Food for thought question?

Just for a reminder, the only question we are expected to answer is what team number is player number 27 on? Simple question, simple answer.

Since 27%4 = 3 it means I’m on Team 3. 1 out of 4 teams are already taken, so that leaves 3 teams for 26 and 28.

my_team=27%4
print(my_team) #team 3

my_team=26%3
print(my_team) #team 2

my_team=28%3
print(my_team) #team 1

This is really late but I hope it helps :slight_smile:

Thanks this is really helpful!

I did
1 % 27
and got 1
I got it right, but i’m a bit confused about how everyone could have 1 as their team number please can somebody elaborate as to how this answer worked.

Hello, @jasd1146130261. Welcome to the forums.

Not sure why you did 1 % 27, but the % operator returns the remainder after dividing the second parameter into the first. What is 1 divided by 27? 0 with a remainder of 1. What is 1 divided by any number other than 1 or -1 or 0 (not legal)? The answer is 0 with a remainder of 1.

>>> 1 % 0
Traceback (most recent call last):
  File "<stdin>", line 1, in <module>
ZeroDivisionError: integer division or modulo by zero
>>> 1 % -1
0
>>> 1 % 1
0
>>> 1 % 6
1
>>> 1 % 52
1
>>> 1 % 941
1
>>> 1 % 9999999999999999
1

Hi :-1:

Codecademy need to be more clearer than this. Start of the coure and question is not clear or word nicley. Not catering for new to python or math and no solution in the solution section = :frowning:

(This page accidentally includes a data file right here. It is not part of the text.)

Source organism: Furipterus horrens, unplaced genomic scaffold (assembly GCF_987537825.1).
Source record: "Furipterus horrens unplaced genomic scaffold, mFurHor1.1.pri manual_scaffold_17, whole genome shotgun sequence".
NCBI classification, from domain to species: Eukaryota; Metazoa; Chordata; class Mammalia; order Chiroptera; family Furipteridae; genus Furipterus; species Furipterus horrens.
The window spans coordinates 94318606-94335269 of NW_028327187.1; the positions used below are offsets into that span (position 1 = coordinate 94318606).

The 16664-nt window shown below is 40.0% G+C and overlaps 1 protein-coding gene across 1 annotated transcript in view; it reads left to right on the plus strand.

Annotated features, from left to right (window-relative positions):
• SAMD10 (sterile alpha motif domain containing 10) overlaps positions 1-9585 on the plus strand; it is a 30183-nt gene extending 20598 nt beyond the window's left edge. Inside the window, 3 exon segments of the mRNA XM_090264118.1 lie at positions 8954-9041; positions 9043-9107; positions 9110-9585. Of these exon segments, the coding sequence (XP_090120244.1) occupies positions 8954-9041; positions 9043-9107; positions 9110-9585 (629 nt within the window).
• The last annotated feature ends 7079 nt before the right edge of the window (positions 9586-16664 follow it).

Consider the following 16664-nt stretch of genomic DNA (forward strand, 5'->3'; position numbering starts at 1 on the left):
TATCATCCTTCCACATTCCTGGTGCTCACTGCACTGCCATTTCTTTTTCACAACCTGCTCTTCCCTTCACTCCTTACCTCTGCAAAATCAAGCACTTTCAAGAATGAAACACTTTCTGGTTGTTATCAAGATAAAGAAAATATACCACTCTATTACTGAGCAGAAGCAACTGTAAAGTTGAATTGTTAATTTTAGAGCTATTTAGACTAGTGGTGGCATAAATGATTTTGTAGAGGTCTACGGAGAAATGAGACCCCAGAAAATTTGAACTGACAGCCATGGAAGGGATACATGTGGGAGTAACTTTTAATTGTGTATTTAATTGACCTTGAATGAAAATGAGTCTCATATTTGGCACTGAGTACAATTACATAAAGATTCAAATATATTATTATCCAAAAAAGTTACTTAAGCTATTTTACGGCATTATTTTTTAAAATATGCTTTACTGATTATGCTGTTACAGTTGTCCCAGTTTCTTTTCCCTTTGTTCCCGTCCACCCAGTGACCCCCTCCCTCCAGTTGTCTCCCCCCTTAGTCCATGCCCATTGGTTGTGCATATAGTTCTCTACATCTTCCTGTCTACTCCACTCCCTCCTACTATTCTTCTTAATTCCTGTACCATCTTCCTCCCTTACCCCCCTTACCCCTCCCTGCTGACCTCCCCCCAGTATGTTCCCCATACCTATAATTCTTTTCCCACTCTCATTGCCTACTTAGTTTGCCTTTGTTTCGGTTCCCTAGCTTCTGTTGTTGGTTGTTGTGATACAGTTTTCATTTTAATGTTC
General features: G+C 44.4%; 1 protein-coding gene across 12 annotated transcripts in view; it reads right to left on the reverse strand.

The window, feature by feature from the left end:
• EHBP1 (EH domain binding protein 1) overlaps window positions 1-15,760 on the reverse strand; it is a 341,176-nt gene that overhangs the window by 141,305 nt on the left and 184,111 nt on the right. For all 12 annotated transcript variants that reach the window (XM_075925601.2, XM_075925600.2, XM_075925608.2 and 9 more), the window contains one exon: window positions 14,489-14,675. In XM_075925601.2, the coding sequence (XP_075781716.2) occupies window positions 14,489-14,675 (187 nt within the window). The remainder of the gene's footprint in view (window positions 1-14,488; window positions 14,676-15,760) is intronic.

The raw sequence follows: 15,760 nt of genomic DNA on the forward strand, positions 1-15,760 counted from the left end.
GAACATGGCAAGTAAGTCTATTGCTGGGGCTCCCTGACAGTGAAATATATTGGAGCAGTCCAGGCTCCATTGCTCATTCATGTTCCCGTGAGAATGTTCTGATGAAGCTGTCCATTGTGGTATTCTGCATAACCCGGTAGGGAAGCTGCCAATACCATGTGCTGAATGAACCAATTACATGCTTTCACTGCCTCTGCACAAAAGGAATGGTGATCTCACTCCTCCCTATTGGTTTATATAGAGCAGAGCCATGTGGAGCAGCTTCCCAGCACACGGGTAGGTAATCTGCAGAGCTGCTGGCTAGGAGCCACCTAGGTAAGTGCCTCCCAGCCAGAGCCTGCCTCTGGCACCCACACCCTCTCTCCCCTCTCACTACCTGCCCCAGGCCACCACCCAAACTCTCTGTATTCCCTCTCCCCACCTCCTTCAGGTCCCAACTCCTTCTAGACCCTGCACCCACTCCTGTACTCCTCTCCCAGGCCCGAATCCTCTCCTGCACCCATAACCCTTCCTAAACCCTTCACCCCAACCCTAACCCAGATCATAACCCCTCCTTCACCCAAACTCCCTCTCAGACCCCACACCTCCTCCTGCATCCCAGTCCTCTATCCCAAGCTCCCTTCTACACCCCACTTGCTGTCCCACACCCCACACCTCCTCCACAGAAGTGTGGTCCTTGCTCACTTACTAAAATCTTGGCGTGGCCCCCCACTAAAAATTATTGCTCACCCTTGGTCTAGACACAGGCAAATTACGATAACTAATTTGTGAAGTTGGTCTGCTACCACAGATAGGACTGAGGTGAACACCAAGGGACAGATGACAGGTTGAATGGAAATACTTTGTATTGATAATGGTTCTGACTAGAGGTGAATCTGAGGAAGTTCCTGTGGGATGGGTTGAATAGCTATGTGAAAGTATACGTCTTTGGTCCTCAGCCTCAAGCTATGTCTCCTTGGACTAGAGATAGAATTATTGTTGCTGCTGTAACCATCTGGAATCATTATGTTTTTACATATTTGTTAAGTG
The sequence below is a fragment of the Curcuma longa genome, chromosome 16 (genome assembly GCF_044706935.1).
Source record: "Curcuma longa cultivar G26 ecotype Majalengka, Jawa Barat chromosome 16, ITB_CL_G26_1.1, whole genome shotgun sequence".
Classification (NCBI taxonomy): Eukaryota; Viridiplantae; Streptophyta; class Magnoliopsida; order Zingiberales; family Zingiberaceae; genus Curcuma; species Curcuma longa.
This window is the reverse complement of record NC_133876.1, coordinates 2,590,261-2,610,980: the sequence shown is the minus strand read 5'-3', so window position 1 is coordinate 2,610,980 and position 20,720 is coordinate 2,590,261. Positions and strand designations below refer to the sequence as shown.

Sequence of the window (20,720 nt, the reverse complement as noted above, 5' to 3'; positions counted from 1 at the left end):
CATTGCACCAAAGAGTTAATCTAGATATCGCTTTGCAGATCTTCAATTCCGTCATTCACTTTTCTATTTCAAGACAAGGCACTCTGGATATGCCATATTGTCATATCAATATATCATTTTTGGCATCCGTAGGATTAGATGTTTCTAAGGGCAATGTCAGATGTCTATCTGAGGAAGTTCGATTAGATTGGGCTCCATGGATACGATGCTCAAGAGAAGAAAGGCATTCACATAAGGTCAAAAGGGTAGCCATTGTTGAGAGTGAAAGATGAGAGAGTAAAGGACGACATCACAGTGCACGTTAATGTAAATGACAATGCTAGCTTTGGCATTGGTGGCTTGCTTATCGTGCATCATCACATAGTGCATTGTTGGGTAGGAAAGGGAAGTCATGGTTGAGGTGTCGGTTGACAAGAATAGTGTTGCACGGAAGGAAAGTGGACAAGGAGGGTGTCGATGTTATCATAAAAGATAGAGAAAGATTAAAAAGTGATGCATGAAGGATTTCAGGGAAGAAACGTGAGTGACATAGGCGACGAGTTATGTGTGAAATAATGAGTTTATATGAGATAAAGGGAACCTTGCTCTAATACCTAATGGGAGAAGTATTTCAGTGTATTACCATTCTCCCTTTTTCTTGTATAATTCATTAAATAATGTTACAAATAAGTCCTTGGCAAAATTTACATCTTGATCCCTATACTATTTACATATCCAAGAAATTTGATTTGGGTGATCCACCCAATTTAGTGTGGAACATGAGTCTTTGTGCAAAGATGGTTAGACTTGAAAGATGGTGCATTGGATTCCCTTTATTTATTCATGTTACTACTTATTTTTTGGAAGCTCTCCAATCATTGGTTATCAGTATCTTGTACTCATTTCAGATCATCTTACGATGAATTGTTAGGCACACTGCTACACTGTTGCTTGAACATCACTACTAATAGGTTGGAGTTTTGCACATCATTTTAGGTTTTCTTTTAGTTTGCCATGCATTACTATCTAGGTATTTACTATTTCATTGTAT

my_team = 27 % 4
print(my_team)

teams26 = 26 % 4;
print(teams26)

teams28 = 28 % 4;
print(teams28)

Cheers

Is there a specific question you have?

It is definitely poorly worded for a beginning Python tutorial, with no immediate pointers to a strategy or an explanation of “for loops” and the “range()” function. But this is what I came up with…

for team in range(1,5):
  print("Team " + str(team) + ":")
  for num in range(team, 29 ,4):
    print(num)

It first iterates through a team number and prints it (the variable “team”) which also gives it a starting point for further iteration, given that the team is counted out 1 - 4 repeating in this model. Then it counts out each team member, 1 - 4, from the starting point (the variable “team”, all the way through 28)

Weirdly enough question #3 this does not require modulo as suggested. Although I’m sure there’s likely a way to implement it that I’m missing.

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I guess I don’t exactly understand what a Modulo is. Is it actually finding a percentage? I don’t see how it could be a remainder of division in this question.

Not a percentage, no. It really is a remainder of division as the name of the operator suggests: remainder operator.

27 / 4 == 6-3/4

4 * 3/4 == 3

27 % 4 == 3
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Thanks! It took me a minute but I think I understand a little better now. That question threw me off with the way it was worded

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